REGION 16 — Derek Muharem has introduced a number of new initiatives in the brief time he’s been principal at Long River Middle School. A new color scheme on the walls and an effort to align with Woodland Regional High School to ensure middle school students are ready when they move on are just two examples of the steps Muharem has taken in his first few months as principal.
There was one particularly initiative, though, that dominated the discussion last week among the Region 16 Board of Education, which oversees schools in Beacon Falls and Prospect.
Since the first day of school, students have been taking cleaning up after lunch a step further by wiping down the tables and sweeping up around the tables when they are done eating. It’s a practice that Muharem brought with him from Bethel Middle School, where he worked as principal before being hired this summer to lead Long River.
The practice was put on hold for a couple of weeks after board members raised questions and a few parents expressed concerns to officials.
During the board’s Nov. 2 meeting, board member Christine Arnold said she’s heard concerns from parents about children being exposed to germs by cleaning up after other students, and that the practice could take away from the time students have to go outside after lunch. Arnold added she had her own concerns about the cleaning solution being used and whether students were picking up other students’ lunch trays.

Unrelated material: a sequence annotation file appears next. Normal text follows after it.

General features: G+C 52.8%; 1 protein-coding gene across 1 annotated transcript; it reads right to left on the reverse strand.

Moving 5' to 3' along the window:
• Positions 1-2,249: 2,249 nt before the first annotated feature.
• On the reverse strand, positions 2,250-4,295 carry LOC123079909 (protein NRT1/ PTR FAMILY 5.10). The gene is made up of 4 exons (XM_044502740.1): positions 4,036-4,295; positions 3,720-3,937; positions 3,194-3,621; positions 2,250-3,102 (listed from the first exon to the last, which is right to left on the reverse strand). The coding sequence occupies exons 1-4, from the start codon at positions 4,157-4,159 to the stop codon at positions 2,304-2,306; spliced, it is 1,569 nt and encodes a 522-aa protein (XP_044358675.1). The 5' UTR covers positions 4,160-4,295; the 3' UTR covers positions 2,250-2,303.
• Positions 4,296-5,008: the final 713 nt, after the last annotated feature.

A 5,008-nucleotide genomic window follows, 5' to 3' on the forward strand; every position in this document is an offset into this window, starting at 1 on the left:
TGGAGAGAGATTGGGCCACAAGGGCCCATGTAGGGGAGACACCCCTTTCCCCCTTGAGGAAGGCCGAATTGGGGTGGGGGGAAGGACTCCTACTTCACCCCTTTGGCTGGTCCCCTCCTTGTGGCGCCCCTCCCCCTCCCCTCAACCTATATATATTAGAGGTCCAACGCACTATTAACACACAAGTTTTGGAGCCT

Muharem said every student throws away their own lunch trays and the cleaning solution is a “green” solution that is comparable to a sanitizer. He explained that each student is only responsible to help clean up, whether wiping down the table they ate at or sweeping, one day a week. He add it takes about 30 seconds.
“That’s not an issue at all,” said Muharem about students missing time to go outside.
Muharem added the faculty spray the paper towels with the solution and gloves are available for students, if they want to use them.
The practice drew support from several board members.
Board member Nazih Noujaim, who grew up in Lebanon, said when he was going to school as a child students cleaned their classrooms every Saturday.
“It gave us great pride in what we did as kids growing up and it also built better comradery,” Noujaim said.
A handful of parents who addressed the board last week voiced their support for the practice, as well. They felt it helps teach responsibility and respect for cafeteria workers.
Carl Cicchetti, a Prospect resident, said the practice helps students learn the importance of cleaning up after themselves, which he asks his children to do at home.
“I don’t think it’s unreasonable for them to be doing that at school,” he said.
The board took no formal action on the issue, but came to a consensus to allow the practice to continue.
In a subsequent phone interview, Muharem said the practice resumed the day after the meeting.
“I think it fosters a sense of pride and respect, and teaches responsibility,” Muharem said.